In article <813u89$2e9 at net.bio.net>, Dianosaur <dmf_52 at hotmail.com> wrote:
> Hi all,
> We are having an ongoing discussion/disagreement in our lab about
> displaying branch lengths on consensus trees derived from a parsimony
> search, in other words displaying a consensus tree (ie strict consensus)
> as a "phylogram". Folks in my lab (not me) sent in a manuscript with a
> "consensus phylogram" and the reviewers said not to display a consensus
> tree as a phylogram with no explanation as to what was wrong.
>> I agree with the reviewers but am having a hard time articulating why.
> It's two reasons, really, that I can think of. First, polytomies in
> consensus trees do not imply branches with zero length. They are
> collapsed areas of multiple trees, probably with branch lengths>1.
This objection is at least partly true but I would think that
it could be pointed out in a figure legend, i.e., that branch
lengths are artifactually long immediately below polytomies
due to forced optimization of changes below the node that would
otherwise be resolved on particular minimum length trees.
> Information is lost in consensus, and it doesn't seem right to
> reintroduce that information.
Not sure I follow this logic. One of the advantages of displaying
the phylogram version is that it nicely depicts the autapomorphies
for terminal lineages, and I don't think these should differ between
particular resolved trees and the consensus phylogram. Somebody
prove me wrong in this claim, i.e., that terminal branch lengths
are largely unaffected by the collapse.
Second, branch lengths are character
> state optimizations across a single phylogeny. Calculating steps on a
> consensus tree just doesn't work for me. It would mean that the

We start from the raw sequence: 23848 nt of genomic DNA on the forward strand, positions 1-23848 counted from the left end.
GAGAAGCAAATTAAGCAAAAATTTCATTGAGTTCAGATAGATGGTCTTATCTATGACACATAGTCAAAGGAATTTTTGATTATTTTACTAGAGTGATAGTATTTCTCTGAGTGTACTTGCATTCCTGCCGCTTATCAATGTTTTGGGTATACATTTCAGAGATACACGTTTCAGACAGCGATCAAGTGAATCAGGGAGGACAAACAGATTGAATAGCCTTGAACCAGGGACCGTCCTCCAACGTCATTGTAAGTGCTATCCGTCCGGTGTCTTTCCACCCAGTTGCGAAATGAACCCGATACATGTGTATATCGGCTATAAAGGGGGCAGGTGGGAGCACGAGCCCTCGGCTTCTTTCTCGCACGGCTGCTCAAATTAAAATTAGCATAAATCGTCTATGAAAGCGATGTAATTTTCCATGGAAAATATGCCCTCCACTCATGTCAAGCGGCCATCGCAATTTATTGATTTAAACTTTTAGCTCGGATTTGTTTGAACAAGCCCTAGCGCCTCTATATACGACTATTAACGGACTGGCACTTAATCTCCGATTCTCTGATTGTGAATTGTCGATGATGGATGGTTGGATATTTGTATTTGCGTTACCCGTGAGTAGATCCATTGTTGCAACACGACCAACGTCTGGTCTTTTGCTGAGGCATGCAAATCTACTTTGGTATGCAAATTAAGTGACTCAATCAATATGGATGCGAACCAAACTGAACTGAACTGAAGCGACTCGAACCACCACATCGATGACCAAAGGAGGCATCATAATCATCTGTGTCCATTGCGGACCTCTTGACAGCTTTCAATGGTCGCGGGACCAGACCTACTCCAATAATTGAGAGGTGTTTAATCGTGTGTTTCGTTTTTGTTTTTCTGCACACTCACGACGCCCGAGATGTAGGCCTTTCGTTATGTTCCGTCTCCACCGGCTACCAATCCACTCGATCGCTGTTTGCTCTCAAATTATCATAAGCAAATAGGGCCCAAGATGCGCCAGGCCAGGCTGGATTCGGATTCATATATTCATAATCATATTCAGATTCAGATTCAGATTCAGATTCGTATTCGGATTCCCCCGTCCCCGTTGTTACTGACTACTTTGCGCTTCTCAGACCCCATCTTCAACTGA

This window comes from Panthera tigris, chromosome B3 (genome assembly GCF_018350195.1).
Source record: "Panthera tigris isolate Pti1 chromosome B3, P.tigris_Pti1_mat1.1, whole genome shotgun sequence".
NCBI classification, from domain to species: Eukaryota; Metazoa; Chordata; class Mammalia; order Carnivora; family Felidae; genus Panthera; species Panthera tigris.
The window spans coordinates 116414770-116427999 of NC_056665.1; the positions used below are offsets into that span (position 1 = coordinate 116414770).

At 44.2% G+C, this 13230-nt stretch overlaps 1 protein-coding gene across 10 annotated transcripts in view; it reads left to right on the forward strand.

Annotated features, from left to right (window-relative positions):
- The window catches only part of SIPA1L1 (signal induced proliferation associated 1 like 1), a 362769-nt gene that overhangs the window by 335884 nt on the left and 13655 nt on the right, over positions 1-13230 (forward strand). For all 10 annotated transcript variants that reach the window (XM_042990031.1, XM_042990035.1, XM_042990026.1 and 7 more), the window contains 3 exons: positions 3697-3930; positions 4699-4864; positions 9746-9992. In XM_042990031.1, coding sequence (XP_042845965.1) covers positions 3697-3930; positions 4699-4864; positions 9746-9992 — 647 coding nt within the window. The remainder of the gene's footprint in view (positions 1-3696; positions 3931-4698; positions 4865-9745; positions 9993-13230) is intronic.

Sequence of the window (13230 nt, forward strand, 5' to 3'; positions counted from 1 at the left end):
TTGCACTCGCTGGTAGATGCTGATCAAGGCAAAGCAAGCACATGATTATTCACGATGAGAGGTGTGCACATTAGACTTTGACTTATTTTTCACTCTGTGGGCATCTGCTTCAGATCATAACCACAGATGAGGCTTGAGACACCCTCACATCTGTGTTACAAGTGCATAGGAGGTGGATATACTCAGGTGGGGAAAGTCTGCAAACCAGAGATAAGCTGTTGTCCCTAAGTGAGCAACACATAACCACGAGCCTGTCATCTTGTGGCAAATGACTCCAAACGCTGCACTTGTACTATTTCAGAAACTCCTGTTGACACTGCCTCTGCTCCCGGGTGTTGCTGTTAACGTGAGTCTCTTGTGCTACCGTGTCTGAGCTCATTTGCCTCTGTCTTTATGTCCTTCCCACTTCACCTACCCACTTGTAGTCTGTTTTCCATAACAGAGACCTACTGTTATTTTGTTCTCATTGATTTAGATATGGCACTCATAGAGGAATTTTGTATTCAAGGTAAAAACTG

> polytomies in the consensus were true or "hard" polytomies.
Again, it would seem that a disclaimer that depicting branch lengths
does not imply a hard polytomy would suffice.
>This is not
> what is conveyed in a consensus diagram.
>> I'd love to hear any other thoughts or clarifications on this matter.
> Diane Ferguson
> Michigan State University
While clarifications would be necessary in the figure legend, I
remain to be convinced that the options would be a better solution.
1) Display a cladogram, that does not include branch length information.
2) Display an arbitrarily chosen tree among all minimum length trees,
probably with some sort of arrows showing those nodes collapsed in
a particular consensus method.
3) Display both of the above, so double the number of figures required.
4) Use one of a couple available (but unsupported by most popular
tree drawing programs) approaches that average branch lengths over
all individual optimizations.
I don't like 1 because a phylogram contains useful information about
long-branch tips or clades. Plus, cladograms are very difficult
to look at in my current trees of about >400 tips and only relatively
I don't like 2 because it is arbitrary, it adds clutter, and can be
misleading to those not used to thinking about collapsing nodes,
so some might be misled to think certain groupings are supported when
they are not.
3: Journals are already choking on big tree depictions.
The approach of 4 might be OK but there are some who would object
to the lack of meaning of an average in this context.
I can see where this might be a problem when a consensus result is largely
unresolved but, in my experience, if there are relatively few polytomies,
one can hardly see this difference in branch length with the consensus
is compared against individual resolved trees.
One solution that occurred to me is to standardize a new symbol in
the affected branch just below a polytomy, perhaps something like a
(sorry) as opposed to a broken
line that implies that length has been deleted for convenience,
and the zigzag could then be explained in the legend.
Post additional thoughts please because I am dealing with similar
reviewers and I am not sure I am right about the terminal branch
lengths for all possible optimizations (which are not collectively
shown in phylogram depictions anyway).
Department of Biological Science
California State University
Fullerton, CA 92834-6850 USA